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The FTA’s Free Zone Persons Guide. Substance for HQ services

Here is another slide from the webinar we held last week. It demonstrates insights from one example in the Guide. There are 92 examples therein.

HQ Services Substance slide

Example 24 deals with adequate substance requirements and demonstrates them in respect of Headquarter (HQ) Services. We elaborate on it in the slide. What are the major takeaways?

1. HQ services are Qualifying Activity and other intragroup services are not. How to distinguish between them? The responsibility is a tiebreaker. Each episode of support provided must be evaluated within a broader context:
a) Whether the FZ provider is responsible for the overall success of the group, or an important aspect of the group’s performance, and ensure corporate governance?
b) is this specific episode of support aimed at meeting specific needs of the company or it provided within a framework of the group performance?
In Example 24, the FTA illustrates how the responsibility for HQ activity could be segmented:

  • it may geographical (MENA in this example), or (and)
  • functional (responsible for the implementation and success of the marketing and commercial strategy of the group).

2. Localization of the Senior Management Team. This example shows that localization is required for the senior management team. The localization of other team members is apparently treated as support or routine functions, for which localization is not mandatory.

The same paragraph in the Example clarifies how localization should be arranged: ‘Each member of the senior management team operates from the office in the FZ’. Thus, ensure your employment contract specifies that the workplace of the relevant employees is defined as an FZ office.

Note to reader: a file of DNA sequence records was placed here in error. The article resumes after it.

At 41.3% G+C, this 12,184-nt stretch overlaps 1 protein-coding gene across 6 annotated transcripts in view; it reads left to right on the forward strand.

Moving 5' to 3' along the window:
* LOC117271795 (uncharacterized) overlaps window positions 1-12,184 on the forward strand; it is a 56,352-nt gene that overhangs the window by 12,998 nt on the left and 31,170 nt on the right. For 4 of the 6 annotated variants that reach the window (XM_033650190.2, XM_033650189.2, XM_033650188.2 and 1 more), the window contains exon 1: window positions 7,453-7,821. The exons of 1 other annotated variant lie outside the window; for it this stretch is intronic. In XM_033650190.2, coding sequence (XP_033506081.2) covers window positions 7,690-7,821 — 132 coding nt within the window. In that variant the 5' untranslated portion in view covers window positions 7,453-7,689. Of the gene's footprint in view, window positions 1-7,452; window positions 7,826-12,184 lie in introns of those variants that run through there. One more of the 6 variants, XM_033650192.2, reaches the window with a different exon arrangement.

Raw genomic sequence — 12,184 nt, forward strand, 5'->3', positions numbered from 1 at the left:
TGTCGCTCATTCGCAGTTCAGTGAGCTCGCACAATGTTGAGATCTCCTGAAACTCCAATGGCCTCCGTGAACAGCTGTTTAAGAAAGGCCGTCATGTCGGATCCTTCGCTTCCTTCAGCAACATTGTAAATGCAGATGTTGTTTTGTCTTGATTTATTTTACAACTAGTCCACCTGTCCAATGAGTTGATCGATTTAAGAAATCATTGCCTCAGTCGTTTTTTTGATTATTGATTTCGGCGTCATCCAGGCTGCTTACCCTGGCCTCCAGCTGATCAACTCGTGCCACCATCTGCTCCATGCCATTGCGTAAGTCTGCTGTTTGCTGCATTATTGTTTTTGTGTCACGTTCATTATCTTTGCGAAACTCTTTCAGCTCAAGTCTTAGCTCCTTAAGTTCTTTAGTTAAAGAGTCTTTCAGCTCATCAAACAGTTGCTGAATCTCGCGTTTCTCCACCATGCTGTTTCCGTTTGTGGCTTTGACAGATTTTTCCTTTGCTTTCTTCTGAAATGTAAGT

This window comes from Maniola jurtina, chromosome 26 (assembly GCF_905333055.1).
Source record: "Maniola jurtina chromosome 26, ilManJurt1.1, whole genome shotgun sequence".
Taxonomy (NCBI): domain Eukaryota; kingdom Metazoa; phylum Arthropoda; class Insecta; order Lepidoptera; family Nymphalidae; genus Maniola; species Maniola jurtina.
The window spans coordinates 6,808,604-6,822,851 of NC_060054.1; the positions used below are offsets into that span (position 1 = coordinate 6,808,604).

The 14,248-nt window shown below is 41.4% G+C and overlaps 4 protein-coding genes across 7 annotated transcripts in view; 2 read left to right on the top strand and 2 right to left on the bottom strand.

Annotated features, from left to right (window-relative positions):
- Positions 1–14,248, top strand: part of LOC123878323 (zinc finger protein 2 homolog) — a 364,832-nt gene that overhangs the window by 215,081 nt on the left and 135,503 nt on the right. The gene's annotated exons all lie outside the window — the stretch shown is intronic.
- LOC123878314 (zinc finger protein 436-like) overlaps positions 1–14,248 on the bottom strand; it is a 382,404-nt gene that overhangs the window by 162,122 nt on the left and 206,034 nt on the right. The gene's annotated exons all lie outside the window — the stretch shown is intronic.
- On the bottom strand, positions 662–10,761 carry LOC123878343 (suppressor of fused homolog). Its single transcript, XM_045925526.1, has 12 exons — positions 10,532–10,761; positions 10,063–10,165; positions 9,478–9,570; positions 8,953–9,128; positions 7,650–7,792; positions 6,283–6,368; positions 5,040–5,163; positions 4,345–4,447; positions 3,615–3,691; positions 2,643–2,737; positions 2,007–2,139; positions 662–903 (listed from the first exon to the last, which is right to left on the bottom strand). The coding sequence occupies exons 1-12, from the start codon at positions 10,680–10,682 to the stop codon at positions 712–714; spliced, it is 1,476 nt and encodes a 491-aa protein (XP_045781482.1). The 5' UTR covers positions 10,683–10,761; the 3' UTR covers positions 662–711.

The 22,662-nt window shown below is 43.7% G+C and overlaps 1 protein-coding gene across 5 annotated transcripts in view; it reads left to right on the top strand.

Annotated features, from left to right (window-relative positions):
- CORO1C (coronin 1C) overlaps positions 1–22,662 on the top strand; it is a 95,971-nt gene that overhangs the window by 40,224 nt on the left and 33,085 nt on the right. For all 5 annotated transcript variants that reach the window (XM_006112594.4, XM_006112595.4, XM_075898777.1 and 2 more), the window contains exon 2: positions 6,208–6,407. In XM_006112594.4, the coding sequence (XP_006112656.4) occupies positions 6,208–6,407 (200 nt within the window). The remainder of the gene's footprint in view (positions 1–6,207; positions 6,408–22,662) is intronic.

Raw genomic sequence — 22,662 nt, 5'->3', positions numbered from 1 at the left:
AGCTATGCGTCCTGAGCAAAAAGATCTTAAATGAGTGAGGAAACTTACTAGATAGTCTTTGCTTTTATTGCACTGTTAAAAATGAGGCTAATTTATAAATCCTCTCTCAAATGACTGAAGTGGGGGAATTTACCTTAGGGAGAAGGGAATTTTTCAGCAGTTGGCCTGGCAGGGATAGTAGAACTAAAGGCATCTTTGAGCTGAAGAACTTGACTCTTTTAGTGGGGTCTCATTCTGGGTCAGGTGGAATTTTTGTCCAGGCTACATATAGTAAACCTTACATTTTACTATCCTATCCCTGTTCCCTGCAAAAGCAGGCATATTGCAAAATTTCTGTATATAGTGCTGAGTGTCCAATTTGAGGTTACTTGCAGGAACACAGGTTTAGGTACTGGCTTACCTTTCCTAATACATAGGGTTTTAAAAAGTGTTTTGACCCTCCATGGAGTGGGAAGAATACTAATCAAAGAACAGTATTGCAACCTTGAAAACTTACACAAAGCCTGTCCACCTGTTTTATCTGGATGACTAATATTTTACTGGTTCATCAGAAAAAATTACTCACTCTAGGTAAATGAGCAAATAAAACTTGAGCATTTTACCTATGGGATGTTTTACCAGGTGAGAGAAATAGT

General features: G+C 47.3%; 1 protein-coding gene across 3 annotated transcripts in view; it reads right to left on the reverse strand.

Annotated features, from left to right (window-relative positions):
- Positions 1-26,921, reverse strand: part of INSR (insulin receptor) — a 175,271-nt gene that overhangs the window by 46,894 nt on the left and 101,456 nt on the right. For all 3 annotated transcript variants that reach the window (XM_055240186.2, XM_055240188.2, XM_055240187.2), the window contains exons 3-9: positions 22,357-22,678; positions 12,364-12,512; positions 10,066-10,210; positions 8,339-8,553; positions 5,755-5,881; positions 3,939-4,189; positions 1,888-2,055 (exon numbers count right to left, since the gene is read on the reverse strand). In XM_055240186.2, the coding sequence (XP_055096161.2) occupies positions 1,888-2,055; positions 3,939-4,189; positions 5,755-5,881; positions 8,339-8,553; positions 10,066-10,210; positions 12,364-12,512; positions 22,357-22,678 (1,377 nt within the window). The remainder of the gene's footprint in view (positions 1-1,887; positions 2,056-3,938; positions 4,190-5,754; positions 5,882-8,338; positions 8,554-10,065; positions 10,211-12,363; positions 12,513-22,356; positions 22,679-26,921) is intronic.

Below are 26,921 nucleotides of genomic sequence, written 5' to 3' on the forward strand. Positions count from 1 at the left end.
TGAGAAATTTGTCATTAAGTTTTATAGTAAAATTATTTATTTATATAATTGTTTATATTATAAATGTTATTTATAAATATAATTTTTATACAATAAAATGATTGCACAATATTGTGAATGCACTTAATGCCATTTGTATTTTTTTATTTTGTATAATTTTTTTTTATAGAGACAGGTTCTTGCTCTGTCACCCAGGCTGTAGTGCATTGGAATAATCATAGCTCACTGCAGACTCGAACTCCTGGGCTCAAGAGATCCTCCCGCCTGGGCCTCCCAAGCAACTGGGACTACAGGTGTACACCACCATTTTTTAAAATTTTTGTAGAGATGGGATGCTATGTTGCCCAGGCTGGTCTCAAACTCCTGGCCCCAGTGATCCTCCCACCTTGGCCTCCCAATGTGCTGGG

3. Business Trips. If business trips are necessary for the group’s business, the manager will definitely leave the FZ area. The FTA shows in the Example that trips where a manager ‘regularly spends time at the various subsidiaries with the local management teams to provide strategic marketing direction’ do not hinder passing the substance test.

4. Threshold for the localization. The same paragraph states that Each member of the senior management team operates from the office in the FZ’. This answers the question of why the FTA transferred almost everything from the Ministerial Guidance on Relevant Activities (ESR) to the Guide but omitted this rule: ‘For a decision to be seen as being made in the UAE, the majority of those making the decision should be physically present in the UAE’. In the Example, the FTA says “each member” rather than “majority”. Putting this all together leads to the conclusion that the majority rule works for ESR compliance but may raise issues for zero-rating HQ profit.

5. Directors’ Input. Finally, the FTA addresses directors’ input. Their place of operation also matters for CT substance compliance. While the senior managers must operate from a FZ office with business trips permitted, the directors are allowed to operate anywhere but must vis-it the FZ to ‘review the regional commercial performance on a quarterly basis’ and assist ‘local management teams’.

If you can gain that much from only one Example, imagine what a wealth of wisdom the entire Guide offers.

The disclaimer

Pursuant to the MoF’s press-release issued on 19 May 2023 “a number of posts circulating on social media and other platforms that are issued by pri-vate parties, contain inaccurate and unreliable interpretations and analyses of Corporate Tax”.

The Ministry issued a reminder that official sources of information on Federal Taxes in the UAE are the MoF and FTA only. Therefore, analyses that are not based on official publications by the MoF and FTA, or have not been commissioned by them, are unreliable and may contain misleading interpretations of the law. See the full press release here.

You should factor this in when dealing with this article as well. It is not commissioned by the MoF or FTA. The interpretation, conclusions, proposals, surmises, guesswork, etc., it comprises have the status of the author’s opinion only. Like any human job, it may contain inaccuracies and mistakes that I have tried my best to avoid. If you find any inaccuracies or errors, please let me know so that I can make corrections.

The Acknowledgment

This study has benefited from the contributions of the following people: Peter Brophy, Legal Editor and solicitor advising on English law, for his remarkable editing job; and Varvara Gunko for her assistance in the re-search.

 

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